When we think about camping in the wild backcountry, one of the concerns that usually comes up is about wild animals. In most parts of the country, worrying about some kind of attack from a wild animal, such as a bear or a cougar, is largely unfounded. We are much more likely to experience a late-night raid by a gang of hungry raccoons, then a large predator. Fortunately, some of the same backcountry precautions that we can take to protect our food from the local raccoon gang will also serve to protect us from an unlikely visit by something more dangerous.
There is a place for everything
Critters actually aren’t interested in us, except for the fact that they’ve learned we bring a lot of yummy treats with us to their home. Which would you prefer, nuts and berries or a bag of marshmallows? Food lockers (lockable metal boxes for storing food) are provided at nearly all campsites in bear country, but are rare in other areas.
We are car campers, so it’s easy for us to secure all of our food inside the car at night, unless we are camping in bear country (bears know all about opening cars), in which case we use the food locker. The food lockers we have experienced in California are large enough for our 52qt. ice chest, but in your area, check with the campground’s managing agency for dimensions. We also make a trip to the garbage cans every evening (which are hopefully not located by our campsite).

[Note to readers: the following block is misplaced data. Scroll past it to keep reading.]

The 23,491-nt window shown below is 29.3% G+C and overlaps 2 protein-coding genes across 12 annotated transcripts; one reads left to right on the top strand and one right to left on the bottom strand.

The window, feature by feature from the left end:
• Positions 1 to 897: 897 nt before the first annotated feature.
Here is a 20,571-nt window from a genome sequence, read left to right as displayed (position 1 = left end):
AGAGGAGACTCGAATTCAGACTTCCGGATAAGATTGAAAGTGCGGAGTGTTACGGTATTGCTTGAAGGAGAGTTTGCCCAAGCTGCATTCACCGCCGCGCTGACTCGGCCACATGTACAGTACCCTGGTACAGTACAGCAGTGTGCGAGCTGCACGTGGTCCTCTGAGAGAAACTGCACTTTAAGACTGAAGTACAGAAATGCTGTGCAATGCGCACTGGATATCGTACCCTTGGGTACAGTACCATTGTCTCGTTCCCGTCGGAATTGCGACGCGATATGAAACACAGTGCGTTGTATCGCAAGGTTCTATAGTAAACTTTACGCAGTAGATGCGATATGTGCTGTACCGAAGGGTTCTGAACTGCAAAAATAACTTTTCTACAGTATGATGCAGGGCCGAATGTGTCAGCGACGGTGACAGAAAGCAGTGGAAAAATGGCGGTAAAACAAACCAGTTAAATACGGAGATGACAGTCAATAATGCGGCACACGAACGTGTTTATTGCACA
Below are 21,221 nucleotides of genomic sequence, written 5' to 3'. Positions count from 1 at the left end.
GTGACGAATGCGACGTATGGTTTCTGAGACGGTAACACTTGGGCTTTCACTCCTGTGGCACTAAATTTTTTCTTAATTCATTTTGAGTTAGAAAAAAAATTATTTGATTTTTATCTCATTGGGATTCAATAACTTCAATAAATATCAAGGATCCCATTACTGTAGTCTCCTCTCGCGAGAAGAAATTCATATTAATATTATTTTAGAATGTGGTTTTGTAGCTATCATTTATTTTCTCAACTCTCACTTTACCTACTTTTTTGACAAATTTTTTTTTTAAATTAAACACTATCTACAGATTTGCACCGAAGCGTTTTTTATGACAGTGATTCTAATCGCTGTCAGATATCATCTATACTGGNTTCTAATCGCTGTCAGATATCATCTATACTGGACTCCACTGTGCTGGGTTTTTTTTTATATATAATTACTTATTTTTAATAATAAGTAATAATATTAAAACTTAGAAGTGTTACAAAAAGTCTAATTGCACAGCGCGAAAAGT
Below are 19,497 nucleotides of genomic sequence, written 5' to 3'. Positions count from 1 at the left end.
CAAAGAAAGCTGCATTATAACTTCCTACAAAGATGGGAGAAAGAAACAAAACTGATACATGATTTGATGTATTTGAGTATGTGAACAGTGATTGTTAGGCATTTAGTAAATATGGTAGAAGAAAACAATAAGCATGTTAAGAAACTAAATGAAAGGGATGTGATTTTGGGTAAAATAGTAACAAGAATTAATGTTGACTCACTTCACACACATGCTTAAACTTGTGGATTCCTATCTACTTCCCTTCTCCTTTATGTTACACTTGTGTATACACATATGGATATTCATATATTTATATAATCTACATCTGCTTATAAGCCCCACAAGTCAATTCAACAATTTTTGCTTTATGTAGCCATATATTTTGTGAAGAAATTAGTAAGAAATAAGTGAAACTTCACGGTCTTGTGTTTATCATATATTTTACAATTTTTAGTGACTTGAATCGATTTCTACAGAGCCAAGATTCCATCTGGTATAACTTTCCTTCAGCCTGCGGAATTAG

If your food is locked-up and secured for the evening, you are well on your way to an easy night’s sleep because, invariably, there will be someone else in the campground who was not so careful and the party will be at their campsite that night, not yours. There is one more hard-fast rule that we follow, though, and that is absolutely, without exception, no eating any kind of food in or around the tent. There is a place for food storage, a place for eating, and a place for sleeping.
Depending on when and where we camp, mosquitoes, gnats, and deer flies are usually bigger pests than animals. Last year, in Eastern Washington, the kids were in-and-out of the tent all day, playing with friends, and left the tent open. That evening we had to fish a big female black widow spider out of the tent, which really doesn’t set the mood for a relaxing night’s sleep. Lesson learned.
Mosquitoes are at their worst in the early morning and evening. We have been using standard, name brand, repellent with good results, but we have to be diligent about reapplying it. We have found that the pump spray containers work best, since they allow the repellent to be sprayed onto clothing. In t-shirt weather, the shoulders and upper back are particularly vulnerable to mosquitoes, because they can bite right through the material, which is touching the skin, in these areas.
What are some of your tips, for dealing with animals and insects?